A University of Nottingham expert has been awarded -80,000 by two national charities to study the impact of gluten intolerance on patients in the UK.
Dr Joe West will be investigating the number of people diagnosed every year with coeliac disease and the associated skin condition dermatitis herpetiformis (DH) and the health consequences for those patients with the illnesses.
Dr West, a Clinical Associate Professor and Reader in Epidemiology in the University's School of Community Health Sciences, said: "This funding will support research into a condition which affects a large number of people in the UK, many of whom will not have yet been diagnosed with coeliac disease. To enable us to fully understand the disease we need to first establish the real extent of coeliac disease in the UK today and its associated conditions and this study will hopefully lead to further improvements in the way in which patients are diagnosed and cared for through the NHS."
One in 100 people in the UK have coeliac disease, an autoimmune disease caused by intolerance to gluten, a protein found in wheat, barley and rye. There is no cure and no medication - the only treatment is a life-long, strict gluten-free diet.
It is estimated that currently only 10 to 15 per cent of those with the condition have been clinically diagnosed. As there is no official register by the NHS of diagnosed patients it is difficult to know exactly the impact that the disease is having on the UK population.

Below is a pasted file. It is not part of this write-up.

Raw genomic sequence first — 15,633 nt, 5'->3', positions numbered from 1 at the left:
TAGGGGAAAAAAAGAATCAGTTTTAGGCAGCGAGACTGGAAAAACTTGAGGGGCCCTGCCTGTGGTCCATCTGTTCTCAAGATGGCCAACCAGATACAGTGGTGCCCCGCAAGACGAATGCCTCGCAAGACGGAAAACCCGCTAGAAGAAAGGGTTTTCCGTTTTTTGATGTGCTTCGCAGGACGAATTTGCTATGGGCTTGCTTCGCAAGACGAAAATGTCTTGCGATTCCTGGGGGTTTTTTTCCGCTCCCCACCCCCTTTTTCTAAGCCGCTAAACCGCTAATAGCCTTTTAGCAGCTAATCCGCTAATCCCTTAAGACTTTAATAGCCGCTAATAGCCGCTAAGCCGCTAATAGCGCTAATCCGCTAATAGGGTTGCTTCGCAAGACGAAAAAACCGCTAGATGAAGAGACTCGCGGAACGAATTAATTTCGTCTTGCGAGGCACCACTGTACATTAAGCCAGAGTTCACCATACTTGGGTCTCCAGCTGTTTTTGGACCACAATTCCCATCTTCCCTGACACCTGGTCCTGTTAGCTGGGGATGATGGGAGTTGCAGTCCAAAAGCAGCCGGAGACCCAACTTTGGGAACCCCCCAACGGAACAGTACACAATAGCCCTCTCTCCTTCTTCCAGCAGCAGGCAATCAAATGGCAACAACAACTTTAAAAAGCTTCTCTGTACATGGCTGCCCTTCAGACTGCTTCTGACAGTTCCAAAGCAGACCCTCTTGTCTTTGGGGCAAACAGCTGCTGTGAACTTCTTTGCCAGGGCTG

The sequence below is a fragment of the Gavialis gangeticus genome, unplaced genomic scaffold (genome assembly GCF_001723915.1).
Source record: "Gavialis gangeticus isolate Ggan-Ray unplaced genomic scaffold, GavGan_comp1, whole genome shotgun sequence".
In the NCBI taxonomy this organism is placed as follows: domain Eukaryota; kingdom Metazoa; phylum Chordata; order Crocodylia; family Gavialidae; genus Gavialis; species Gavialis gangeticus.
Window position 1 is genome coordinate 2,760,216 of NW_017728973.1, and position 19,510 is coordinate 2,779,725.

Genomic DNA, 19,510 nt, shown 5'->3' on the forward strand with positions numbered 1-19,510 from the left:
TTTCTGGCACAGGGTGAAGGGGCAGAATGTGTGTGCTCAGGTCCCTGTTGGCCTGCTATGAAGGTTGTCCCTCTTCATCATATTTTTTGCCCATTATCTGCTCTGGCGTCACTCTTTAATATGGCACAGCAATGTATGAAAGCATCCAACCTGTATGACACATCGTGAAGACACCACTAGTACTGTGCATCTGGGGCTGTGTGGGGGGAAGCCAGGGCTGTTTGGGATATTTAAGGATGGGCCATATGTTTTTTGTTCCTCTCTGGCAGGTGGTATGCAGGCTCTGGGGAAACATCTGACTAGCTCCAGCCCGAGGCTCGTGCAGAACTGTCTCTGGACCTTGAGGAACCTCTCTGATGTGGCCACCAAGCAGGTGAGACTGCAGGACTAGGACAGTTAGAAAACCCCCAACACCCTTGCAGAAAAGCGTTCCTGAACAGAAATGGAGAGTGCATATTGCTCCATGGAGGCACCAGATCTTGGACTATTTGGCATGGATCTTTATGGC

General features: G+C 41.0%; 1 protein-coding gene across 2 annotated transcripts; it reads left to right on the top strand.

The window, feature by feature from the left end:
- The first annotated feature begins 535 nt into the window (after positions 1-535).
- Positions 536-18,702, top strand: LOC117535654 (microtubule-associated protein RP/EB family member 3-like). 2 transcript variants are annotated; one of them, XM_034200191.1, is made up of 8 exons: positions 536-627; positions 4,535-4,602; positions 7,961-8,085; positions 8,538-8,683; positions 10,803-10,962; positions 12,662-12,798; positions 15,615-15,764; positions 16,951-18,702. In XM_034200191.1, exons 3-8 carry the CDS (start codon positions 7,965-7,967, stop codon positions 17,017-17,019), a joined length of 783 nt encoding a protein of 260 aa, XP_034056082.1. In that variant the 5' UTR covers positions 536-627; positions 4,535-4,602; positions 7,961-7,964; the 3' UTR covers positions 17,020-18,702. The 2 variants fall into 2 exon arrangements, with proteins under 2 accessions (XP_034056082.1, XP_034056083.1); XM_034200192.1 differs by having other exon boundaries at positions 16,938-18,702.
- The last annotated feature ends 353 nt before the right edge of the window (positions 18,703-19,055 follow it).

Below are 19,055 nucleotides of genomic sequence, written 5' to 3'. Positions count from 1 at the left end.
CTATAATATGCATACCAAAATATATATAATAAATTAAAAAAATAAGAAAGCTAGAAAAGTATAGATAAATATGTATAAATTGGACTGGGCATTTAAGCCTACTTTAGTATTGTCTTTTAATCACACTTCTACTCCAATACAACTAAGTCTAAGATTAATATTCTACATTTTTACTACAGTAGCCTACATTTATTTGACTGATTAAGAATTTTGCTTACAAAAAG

Dr West's research has been funded by Coeliac UK, the national charity for people with coeliac disease, along with Core, the UK national charity that funds research into diseases of the gut, liver and pancreas.
Starting in 2013, the study will use newly available data from anonymous patient records to investigate whether diagnosis is affected by where patients live and how affluent they are and how likely they are to be misdiagnosed with other conditions such as irritable bowel syndrome.
The research will also look at possible genetic connections such as whether a patient's chance of developing coeliac disease and DH is increased if their mother is affected by the illnesses.
In addition, it will also look at the risk posed by pneumococcal disease to coeliac sufferers - in whom the spleen, which would normally offer some protection against the disease, does not function very well - and how many patients are vaccinated against pneumococcus.
The study will be a large-scale research project looking at around 10,000 people with coeliac disease and 150,000 with irritable bowel and the results will contribute significantly to the future diagnosis and healthcare for coeliac disease in the UK and worldwide.
Sarah Sleet, Chief Executive of Coeliac UK said: "We know coeliac disease is under diagnosed but we don't know exactly how big the gap is. With an average diagnosis period of 13 years, people are enduring many years of symptoms which will impact on NHS resources.